The most famous cougar in Hollywood doesn’t work in television. And he’s male. For the past three years, a male mountain lion has been living in the center of bustling Los Angeles, crossing 10-lane highways, getting his picture taken near the Hollywood sign, and attracting worldwide attention.
On Tuesday morning, the cat was holed up in a crawlspace in a home in Los Feliz, attracting a new round of attention, with news crews staking out the property.
But by about noon local time the cougar was confirmed back in its wilderness home in Griffith Park, says Janice Mackey, a spokesperson for the California Department of Fish and Wildlife.
The cat was no longer visible in the home’s crawlspace by around 9 a.m. but it wasn’t until a few hours later that biologists were able to pinpoint its exact location, using telemetry equipment to track the animal’s radio collar, which was previously purchased with a grant from the National Geographic Society. Officials were concerned that the mountain lion was still hiding in the neighborhood, but the radio collar confirmed it was a mile and a half into the park’s wilderness.
Workers installing a security system at the house had come face to face with the predatory cat on Monday and then reported it to state wildlife officials, who tried to scare it off Tuesday morning by pelting it with tennis balls and bean bags.
“People really need to get out of the way so the cat will move,” Steve Winter, a National Geographic photographer who made the cat famous by photographing it with camera traps for a December 2013 magazine article, said earlier Tuesday morning. The cat is known as P-22 by biologists.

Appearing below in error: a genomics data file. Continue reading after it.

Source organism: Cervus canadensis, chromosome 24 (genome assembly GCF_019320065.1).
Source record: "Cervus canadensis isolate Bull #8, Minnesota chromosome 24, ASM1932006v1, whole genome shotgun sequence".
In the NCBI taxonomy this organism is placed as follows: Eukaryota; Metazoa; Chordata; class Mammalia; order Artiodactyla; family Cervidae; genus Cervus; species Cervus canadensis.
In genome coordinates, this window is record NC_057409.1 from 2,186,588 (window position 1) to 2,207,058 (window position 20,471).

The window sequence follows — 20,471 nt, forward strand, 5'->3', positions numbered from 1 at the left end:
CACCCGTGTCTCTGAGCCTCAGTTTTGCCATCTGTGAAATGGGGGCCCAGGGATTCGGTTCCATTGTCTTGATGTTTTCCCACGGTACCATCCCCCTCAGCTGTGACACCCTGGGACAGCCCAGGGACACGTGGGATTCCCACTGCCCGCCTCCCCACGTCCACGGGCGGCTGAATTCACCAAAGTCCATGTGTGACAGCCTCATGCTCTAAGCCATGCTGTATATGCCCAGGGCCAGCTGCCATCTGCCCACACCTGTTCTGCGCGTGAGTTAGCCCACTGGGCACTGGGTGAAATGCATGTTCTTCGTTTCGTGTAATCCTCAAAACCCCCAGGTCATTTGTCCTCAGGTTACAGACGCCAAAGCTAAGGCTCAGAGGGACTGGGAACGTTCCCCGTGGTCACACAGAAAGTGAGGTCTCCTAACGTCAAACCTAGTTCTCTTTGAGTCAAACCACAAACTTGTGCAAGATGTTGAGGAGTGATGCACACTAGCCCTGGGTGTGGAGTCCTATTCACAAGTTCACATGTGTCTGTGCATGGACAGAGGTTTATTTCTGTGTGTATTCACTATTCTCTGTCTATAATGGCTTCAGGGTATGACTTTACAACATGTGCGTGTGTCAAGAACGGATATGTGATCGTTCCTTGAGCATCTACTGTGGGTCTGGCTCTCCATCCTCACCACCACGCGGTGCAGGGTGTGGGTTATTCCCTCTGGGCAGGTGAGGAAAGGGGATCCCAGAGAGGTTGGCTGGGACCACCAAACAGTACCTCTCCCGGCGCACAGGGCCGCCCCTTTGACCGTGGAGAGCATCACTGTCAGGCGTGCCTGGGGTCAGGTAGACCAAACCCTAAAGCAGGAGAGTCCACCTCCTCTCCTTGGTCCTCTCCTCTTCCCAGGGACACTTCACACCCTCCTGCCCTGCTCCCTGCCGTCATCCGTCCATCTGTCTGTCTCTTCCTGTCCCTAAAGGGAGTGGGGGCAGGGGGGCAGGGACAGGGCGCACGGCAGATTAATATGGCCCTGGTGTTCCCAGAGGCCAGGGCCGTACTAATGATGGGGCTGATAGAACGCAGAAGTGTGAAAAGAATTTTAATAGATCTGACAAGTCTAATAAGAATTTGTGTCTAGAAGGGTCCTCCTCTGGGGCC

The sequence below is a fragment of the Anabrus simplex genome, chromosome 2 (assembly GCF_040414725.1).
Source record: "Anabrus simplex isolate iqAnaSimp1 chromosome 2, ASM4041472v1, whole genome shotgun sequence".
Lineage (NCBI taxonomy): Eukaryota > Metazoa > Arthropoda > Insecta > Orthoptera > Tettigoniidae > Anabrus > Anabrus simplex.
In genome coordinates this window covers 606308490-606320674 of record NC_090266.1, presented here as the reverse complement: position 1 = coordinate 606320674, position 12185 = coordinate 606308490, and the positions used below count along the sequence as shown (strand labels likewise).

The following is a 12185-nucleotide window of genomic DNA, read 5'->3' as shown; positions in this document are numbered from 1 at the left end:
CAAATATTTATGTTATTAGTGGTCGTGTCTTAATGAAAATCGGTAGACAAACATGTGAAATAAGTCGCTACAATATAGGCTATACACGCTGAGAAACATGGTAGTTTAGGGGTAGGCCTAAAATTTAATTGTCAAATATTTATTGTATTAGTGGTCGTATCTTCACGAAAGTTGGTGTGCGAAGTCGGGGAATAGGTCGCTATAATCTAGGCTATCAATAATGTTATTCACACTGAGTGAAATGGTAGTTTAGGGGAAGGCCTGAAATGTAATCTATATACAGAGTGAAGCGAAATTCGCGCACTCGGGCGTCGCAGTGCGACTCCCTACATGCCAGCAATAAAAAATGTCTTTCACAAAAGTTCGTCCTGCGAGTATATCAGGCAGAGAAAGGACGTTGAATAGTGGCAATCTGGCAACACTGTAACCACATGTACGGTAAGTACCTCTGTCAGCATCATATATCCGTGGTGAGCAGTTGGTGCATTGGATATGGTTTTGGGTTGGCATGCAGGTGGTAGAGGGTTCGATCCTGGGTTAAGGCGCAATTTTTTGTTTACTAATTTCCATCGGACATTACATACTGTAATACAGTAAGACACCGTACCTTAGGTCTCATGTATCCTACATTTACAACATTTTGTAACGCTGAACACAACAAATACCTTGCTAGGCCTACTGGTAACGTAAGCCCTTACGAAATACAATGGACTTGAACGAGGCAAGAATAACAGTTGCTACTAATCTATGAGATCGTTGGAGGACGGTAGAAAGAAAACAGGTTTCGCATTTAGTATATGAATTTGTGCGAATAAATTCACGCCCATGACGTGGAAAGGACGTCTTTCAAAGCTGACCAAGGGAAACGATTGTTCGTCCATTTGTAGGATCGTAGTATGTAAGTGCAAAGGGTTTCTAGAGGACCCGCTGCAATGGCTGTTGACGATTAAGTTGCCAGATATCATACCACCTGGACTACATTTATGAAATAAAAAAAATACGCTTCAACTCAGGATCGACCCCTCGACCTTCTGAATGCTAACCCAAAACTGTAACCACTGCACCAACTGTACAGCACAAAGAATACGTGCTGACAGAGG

In fact, officials kept media and neighbors away from the crawlspace, which was in the back of the house, says Mackey, in order to encourage the animal to flee.
And that’s just what happened. “The cougar has left the area,” says Mackey, though no one saw it slink off.
P-22 ended up in Griffith Park about three years ago, says Winter, who has spent many days over the past several years photographing the animal. At more than 4,000 acres, the area is the largest municipal park with urban wilderness in the United States.
To get there, the cat “crossed two of the busiest freeways in the U.S. and walked right by Century City, where George Clooney lives,” Winter says.
In Griffith Park, the cat has thrived, thanks to an abundance of game, especially deer. The animal is active primarily at night and has been rarely seen by the public.
The cougar looks healthy, says Jeff Sikich, a biologist with the National Park Service that helped track him Tuesday. “He has been eating well, and he has recovered from mange,” says Sikich.
P-22 had been captured by biologists last year and treated for the disease. He’s thought to be about five years old, Sikich added.
Because the park is surrounded by development and the edges aren’t smooth transitions, the mountain lion occasionally wanders down roads and through yards, according to the movements recorded on his radio collar.
The fact that the cat did not attack the workers when they ended up eye to eye with him suggests that he is not a danger to people, Winter argues.
As far as his adventure in the crawlspace, “he’s going to learn not to do that again,” Winter predicts.
To help make sure of that, area homeowners should seal up any holes around their property, says Sikich. If you do encounter a wild mountain lion, don’t run, he adds. Make yourself look bigger and yell, and back away slowly if you need to.
This article was first published by National Geographic on 14 Apr 2015.